Austin Teachers Ditch The Syllabus And Ask Students To 'Do What They Can, When They Can'
The transition to online learning has presented a new challenge for teachers: how to help students deal with the emotional turmoil of living through a pandemic.
Andrew Gonzalez, a U.S. history and ethnic studies teacher at Travis High School, says he’s just trying to talk to students, rather than replicating the usual school schedule.
“The challenge is that there are so many kids that have been thrown into this scary place that they’ve never been in," he said. "They’re having to take on a lot more responsibility in the family than perhaps they did before."
In terms of classwork, he’s telling students to go at their own pace – which doesn't leave room for adhering to a traditional schedule.
“Rather than penalize kids for that, I want to extend them grace to check in when they can and do what they can, when they can," he said.
Gonzalez said he's checking in on them – but also worried about them. A lot of his students work at H-E-B, restaurants that do takeout now or fast-food places. He knows learning must be hard when you’re also a front-line worker.
“They’ve all been impacted beyond school,” he said.
"Instead of focusing on testing, we are able to focus now on having conversations and discussions about things going on in the world."
He said he's happy to have more flexibility; there will be no STARR test this year for U.S. history students, he doesn’t have to take attendance, and he doesn’t have to give letter grades.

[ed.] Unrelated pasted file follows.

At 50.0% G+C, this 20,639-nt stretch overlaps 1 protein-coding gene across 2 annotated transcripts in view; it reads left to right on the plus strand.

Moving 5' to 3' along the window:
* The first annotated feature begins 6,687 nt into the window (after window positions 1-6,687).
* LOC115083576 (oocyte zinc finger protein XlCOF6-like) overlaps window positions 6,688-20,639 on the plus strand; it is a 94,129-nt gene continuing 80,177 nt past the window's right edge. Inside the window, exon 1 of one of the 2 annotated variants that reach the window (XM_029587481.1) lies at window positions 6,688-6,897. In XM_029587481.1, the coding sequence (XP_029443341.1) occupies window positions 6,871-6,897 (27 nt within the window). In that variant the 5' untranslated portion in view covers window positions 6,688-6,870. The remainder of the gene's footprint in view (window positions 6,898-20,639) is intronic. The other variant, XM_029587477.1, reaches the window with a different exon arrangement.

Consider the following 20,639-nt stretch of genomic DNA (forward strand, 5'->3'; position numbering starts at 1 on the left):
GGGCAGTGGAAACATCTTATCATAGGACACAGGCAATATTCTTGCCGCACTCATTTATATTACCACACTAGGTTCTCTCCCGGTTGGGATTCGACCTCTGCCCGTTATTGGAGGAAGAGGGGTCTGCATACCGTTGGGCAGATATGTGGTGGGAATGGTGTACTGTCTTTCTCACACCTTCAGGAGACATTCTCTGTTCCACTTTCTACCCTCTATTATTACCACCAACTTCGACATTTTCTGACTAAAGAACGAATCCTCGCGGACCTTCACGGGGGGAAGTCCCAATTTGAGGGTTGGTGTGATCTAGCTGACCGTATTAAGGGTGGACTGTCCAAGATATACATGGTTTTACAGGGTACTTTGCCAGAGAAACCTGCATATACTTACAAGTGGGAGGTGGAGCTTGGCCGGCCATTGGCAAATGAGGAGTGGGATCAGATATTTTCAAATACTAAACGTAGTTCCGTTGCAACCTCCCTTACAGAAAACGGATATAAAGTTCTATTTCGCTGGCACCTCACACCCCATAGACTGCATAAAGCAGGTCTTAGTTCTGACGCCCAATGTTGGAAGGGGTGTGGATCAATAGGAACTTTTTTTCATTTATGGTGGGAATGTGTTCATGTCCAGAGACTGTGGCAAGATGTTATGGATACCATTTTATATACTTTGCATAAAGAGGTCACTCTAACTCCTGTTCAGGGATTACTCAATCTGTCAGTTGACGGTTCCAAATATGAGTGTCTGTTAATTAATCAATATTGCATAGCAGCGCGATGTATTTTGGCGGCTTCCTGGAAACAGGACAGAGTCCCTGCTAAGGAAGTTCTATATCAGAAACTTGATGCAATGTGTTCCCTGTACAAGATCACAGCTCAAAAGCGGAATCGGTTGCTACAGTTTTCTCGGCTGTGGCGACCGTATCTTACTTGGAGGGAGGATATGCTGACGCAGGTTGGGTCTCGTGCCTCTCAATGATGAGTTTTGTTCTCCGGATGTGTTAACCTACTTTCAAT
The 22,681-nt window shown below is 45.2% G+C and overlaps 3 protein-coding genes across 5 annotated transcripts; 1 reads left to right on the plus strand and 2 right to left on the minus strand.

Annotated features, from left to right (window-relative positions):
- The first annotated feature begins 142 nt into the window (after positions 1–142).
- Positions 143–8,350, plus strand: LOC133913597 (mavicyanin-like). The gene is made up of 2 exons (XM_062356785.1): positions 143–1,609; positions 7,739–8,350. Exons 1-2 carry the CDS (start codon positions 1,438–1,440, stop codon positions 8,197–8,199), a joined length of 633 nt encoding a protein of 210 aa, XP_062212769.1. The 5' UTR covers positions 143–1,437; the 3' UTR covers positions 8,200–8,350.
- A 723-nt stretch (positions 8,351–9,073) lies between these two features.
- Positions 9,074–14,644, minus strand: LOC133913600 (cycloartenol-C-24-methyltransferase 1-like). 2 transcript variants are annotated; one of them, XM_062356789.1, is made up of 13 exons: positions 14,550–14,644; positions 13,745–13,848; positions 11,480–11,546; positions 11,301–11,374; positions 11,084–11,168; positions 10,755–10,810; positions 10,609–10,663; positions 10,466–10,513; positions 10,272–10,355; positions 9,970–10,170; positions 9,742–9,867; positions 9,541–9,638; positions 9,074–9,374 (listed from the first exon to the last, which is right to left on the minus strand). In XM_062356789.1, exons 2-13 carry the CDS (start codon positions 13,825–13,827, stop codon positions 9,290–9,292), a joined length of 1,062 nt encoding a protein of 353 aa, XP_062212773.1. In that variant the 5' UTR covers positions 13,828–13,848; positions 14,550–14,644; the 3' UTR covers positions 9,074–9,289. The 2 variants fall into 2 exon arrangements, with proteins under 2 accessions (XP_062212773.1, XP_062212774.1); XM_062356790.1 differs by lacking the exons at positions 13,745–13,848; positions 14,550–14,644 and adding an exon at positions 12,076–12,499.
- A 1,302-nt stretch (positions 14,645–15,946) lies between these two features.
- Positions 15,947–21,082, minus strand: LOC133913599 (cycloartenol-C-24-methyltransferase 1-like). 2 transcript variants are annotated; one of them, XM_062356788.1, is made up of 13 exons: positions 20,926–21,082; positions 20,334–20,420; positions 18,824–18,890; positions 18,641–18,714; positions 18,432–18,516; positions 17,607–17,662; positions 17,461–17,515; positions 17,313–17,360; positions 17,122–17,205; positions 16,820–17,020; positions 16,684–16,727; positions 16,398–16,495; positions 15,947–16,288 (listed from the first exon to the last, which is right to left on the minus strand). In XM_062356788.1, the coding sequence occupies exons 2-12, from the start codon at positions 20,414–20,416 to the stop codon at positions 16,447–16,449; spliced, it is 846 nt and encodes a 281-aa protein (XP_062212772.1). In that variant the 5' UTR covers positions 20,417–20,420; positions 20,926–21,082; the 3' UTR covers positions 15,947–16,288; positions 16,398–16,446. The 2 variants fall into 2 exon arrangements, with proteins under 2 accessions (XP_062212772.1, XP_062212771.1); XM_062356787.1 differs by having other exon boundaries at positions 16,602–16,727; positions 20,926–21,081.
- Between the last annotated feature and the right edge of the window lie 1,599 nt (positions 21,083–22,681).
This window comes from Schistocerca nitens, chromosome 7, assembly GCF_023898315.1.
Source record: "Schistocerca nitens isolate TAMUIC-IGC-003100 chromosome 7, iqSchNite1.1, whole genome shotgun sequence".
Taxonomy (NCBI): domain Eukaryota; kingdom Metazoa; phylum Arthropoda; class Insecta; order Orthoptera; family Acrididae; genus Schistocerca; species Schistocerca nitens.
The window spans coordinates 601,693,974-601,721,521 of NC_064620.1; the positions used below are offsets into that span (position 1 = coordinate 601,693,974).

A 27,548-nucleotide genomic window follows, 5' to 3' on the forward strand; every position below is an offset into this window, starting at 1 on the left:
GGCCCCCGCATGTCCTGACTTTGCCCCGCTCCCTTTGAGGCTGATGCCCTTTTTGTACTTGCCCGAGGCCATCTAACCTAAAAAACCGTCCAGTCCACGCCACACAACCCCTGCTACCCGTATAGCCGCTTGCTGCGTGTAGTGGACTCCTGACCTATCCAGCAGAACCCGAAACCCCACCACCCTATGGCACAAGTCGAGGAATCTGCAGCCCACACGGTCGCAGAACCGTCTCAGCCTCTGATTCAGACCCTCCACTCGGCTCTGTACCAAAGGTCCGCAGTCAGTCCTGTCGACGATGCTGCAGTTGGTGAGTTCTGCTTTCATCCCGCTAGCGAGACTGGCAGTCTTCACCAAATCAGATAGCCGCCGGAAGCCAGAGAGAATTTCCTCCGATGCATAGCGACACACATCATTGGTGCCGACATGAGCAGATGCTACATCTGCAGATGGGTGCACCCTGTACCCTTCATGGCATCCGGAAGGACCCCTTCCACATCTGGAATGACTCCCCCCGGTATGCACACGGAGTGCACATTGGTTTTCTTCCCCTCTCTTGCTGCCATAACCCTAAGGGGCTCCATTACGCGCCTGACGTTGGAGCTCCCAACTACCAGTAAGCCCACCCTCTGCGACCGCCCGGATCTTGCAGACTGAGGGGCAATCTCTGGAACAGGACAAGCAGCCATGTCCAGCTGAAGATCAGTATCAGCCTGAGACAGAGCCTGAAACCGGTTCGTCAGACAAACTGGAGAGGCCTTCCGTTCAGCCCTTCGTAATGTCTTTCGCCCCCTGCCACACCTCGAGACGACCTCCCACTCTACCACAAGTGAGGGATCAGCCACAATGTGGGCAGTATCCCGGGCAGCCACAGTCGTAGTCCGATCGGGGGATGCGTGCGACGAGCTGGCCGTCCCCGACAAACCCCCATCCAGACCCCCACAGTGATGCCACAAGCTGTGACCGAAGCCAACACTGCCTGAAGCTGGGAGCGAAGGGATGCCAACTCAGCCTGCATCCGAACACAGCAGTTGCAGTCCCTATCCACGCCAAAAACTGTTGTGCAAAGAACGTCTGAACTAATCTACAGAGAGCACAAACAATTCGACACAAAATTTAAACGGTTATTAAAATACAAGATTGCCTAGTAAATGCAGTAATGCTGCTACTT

Pedro Berlanga, a world history teacher at Akins High School, also appreciates that flexibility.
“Instead of focusing on testing, we are able to focus now on having conversations and discussions about things going on in the world,” he said. “Things that might scare you, that might confuse you. Being able to be OK with it. Understanding that confusion and frustration is perfectly human and normal.”
He said he wants to discuss the 1918 Spanish flu, so he and his students can learn about the last time the U.S. went through a pandemic. He also wants them to start keeping journals – whether written, audio or video – so they can be the historians of this time.
"We depended on people like you and me, normal people, talking about what they were going through" to learn everything we know about the past, Berlanga said.
Like Gonzalez, Berlanga focuses more on being another adult the students can talk to during this confusing time.
“[I'm] kind of just making sure that everything is OK," he said, "and if they do come to me for life advice – which they did, a lot, a lot, during the semester – I’m able to still provide that help. It doesn’t have to be about school.”
He said the hardest part, though, is when they ask him questions about the future, because he doesn't know the answer.
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